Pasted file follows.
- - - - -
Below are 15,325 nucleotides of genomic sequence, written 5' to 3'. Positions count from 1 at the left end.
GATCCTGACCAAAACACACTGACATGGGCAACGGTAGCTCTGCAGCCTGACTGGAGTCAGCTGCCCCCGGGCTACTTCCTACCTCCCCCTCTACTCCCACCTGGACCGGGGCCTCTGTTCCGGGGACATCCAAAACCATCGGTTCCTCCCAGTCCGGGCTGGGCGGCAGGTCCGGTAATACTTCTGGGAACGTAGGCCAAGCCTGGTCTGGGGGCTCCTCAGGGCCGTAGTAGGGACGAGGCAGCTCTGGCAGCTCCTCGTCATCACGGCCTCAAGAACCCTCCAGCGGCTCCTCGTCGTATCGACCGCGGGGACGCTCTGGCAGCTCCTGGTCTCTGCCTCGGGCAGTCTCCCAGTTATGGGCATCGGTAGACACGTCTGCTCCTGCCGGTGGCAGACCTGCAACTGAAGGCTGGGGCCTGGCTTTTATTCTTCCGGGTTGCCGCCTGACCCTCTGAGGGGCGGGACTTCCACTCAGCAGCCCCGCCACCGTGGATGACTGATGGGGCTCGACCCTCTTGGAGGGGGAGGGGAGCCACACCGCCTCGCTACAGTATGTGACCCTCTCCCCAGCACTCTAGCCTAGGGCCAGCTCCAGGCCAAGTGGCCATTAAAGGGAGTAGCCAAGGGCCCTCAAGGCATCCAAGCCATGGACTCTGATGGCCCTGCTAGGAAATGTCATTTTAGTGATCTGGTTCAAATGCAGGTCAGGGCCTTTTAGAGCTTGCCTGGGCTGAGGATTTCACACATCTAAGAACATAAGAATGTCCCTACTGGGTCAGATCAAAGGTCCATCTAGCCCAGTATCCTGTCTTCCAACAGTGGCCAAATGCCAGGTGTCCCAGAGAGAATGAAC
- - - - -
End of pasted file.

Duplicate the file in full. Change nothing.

Below are 15,325 nucleotides of genomic sequence, written 5' to 3'. Positions count from 1 at the left end.
GATCCTGACCAAAACACACTGACATGGGCAACGGTAGCTCTGCAGCCTGACTGGAGTCAGCTGCCCCCGGGCTACTTCCTACCTCCCCCTCTACTCCCACCTGGACCGGGGCCTCTGTTCCGGGGACATCCAAAACCATCGGTTCCTCCCAGTCCGGGCTGGGCGGCAGGTCCGGTAATACTTCTGGGAACGTAGGCCAAGCCTGGTCTGGGGGCTCCTCAGGGCCGTAGTAGGGACGAGGCAGCTCTGGCAGCTCCTCGTCATCACGGCCTCAAGAACCCTCCAGCGGCTCCTCGTCGTATCGACCGCGGGGACGCTCTGGCAGCTCCTGGTCTCTGCCTCGGGCAGTCTCCCAGTTATGGGCATCGGTAGACACGTCTGCTCCTGCCGGTGGCAGACCTGCAACTGAAGGCTGGGGCCTGGCTTTTATTCTTCCGGGTTGCCGCCTGACCCTCTGAGGGGCGGGACTTCCACTCAGCAGCCCCGCCACCGTGGATGACTGATGGGGCTCGACCCTCTTGGAGGGGGAGGGGAGCCACACCGCCTCGCTACAGTATGTGACCCTCTCCCCAGCACTCTAGCCTAGGGCCAGCTCCAGGCCAAGTGGCCATTAAAGGGAGTAGCCAAGGGCCCTCAAGGCATCCAAGCCATGGACTCTGATGGCCCTGCTAGGAAATGTCATTTTAGTGATCTGGTTCAAATGCAGGTCAGGGCCTTTTAGAGCTTGCCTGGGCTGAGGATTTCACACATCTAAGAACATAAGAATGTCCCTACTGGGTCAGATCAAAGGTCCATCTAGCCCAGTATCCTGTCTTCCAACAGTGGCCAAATGCCAGGTGTCCCAGAGAGAATGAAC